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Treasuries Move Back To The Downside Following GDP Data

After moving higher over the course of the previous session, treasuries moved back to the downside during trading on Friday.

Bond prices came under pressure in morning trading and remained firmly negative throughout the afternoon. Subsequently, the yield on the benchmark ten-year note, which moves opposite of its price, rose by 4.1 basis points to 2.662 percent.

The pullback by treasuries came as a Commerce Department report showed slower than expected economic growth in the fourth quarter, but economists recommended looking past the headline number.

The report said real gross domestic product increased by 2.6 percent in the fourth quarter compared to the 3.2 percent growth seen in the third quarter. Economists had expected GDP to climb by 3.0 percent.

While the pace of GDP growth slowed more than expected, final sales climbed by 3.2 percent and final sales to domestic purchasers jumped by 4.3 percent.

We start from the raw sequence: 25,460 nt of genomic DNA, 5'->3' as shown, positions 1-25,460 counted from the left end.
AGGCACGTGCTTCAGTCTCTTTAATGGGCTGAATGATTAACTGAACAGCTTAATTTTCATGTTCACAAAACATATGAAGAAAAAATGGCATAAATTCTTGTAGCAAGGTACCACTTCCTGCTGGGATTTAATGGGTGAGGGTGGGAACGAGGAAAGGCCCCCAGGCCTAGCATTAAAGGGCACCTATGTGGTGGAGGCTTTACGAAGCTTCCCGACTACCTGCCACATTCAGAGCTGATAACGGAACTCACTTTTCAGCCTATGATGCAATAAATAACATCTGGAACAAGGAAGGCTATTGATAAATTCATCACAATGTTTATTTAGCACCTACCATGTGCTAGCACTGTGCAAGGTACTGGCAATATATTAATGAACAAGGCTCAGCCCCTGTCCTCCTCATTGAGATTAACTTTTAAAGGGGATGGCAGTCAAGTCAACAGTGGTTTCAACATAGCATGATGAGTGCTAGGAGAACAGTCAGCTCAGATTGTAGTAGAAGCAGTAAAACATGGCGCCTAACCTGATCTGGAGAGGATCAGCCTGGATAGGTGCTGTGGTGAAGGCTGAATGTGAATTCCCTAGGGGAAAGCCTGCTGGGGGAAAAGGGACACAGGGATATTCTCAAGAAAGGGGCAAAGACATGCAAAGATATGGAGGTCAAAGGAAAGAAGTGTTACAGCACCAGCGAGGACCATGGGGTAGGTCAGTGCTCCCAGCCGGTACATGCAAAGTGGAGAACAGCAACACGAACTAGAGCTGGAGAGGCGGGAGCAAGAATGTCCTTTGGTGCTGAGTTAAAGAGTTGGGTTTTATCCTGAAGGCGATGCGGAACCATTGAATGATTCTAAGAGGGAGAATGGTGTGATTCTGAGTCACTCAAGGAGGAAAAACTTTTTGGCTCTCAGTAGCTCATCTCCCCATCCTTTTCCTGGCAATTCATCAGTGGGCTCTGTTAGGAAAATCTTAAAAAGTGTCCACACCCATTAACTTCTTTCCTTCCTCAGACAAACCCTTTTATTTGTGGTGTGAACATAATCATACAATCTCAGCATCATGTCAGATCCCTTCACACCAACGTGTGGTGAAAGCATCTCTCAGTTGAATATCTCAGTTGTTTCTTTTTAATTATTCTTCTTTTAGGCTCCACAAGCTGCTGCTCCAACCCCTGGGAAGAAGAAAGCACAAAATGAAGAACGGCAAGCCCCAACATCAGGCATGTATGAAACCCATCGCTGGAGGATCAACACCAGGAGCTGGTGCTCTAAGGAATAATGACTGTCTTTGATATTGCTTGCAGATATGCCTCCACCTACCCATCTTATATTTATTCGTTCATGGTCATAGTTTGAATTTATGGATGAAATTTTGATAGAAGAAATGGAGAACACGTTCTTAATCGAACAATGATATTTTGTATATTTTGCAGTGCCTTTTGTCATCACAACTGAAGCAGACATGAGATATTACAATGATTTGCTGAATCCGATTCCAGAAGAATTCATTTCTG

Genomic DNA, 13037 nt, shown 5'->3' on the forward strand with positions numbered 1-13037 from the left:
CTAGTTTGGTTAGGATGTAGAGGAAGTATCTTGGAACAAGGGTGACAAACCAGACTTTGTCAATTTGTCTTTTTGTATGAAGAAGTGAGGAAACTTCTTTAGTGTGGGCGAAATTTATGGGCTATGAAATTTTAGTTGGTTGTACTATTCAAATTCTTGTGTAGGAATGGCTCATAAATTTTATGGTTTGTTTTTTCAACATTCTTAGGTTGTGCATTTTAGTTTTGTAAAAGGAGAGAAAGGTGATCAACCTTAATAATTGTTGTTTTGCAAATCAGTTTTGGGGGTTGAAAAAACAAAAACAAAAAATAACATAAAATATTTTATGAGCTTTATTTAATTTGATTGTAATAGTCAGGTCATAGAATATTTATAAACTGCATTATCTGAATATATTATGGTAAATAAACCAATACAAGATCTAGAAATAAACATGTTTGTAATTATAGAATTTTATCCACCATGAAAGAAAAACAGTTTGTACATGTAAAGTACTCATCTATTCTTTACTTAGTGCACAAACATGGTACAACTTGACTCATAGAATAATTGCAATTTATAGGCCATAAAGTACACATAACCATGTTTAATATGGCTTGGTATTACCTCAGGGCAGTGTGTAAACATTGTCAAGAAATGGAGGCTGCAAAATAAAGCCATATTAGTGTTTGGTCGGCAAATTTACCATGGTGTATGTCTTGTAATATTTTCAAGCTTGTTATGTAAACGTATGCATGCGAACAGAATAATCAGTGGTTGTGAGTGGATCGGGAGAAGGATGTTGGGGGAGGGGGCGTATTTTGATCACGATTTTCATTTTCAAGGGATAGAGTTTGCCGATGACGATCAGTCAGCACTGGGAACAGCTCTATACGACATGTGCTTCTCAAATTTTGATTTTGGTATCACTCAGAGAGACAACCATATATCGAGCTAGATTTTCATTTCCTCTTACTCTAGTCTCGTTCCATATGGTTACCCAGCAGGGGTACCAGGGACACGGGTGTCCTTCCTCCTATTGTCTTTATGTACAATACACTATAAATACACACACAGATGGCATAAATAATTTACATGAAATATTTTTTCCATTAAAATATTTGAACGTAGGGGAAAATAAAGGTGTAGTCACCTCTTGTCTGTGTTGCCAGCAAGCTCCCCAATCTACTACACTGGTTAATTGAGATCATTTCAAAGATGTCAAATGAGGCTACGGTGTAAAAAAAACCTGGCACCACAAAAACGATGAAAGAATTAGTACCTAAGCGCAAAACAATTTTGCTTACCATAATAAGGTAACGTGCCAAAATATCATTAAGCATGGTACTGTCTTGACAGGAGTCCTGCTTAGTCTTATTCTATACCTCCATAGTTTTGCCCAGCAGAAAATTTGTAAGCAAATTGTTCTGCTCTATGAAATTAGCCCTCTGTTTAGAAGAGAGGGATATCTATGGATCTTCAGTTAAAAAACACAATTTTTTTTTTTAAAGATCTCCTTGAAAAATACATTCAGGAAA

"In other words, despite the weak headline, this is not a weak report," said Chris Low, chief economist at FTN Financial.

A separate report from the Commerce Department showed a much bigger than expected increase in durable goods orders in the month of December.

The Commerce Department said durable goods orders spiked by 2.9 percent in December after surging up by an upwardly revised 1.7 percent in November.

Economists had expected durable goods orders to climb by 0.8 percent compared to the 1.3 percent jump that had been reported for the previous month.

Excluding an increase in orders for transportation equipment, durable goods orders rose by 0.6 percent in December after edging up by 0.3 percent in November.

Ex-transportation orders had been expected to climb by 0.5 percent compared to the 0.1 percent drop originally reported for the previous month.

Traders were also reacting to President Donald Trump's highly anticipated speech at the World Economic Forum in Davos, Switzerland.

Trump touted the progress made by the economy and the stock markets since his election and reiterated his pledge to put "America first."

"But America first does not mean America alone," Trump said. "When the United States grows, so does the world."

Next week's trading may be impacted by reaction to the Federal Reserve's monetary policy announcement scheduled for next Wednesday.

The closely watched monthly jobs report is also likely to attract attention along with reports on personal income and spending, consumer confidence, pending home sales, and manufacturing activity.

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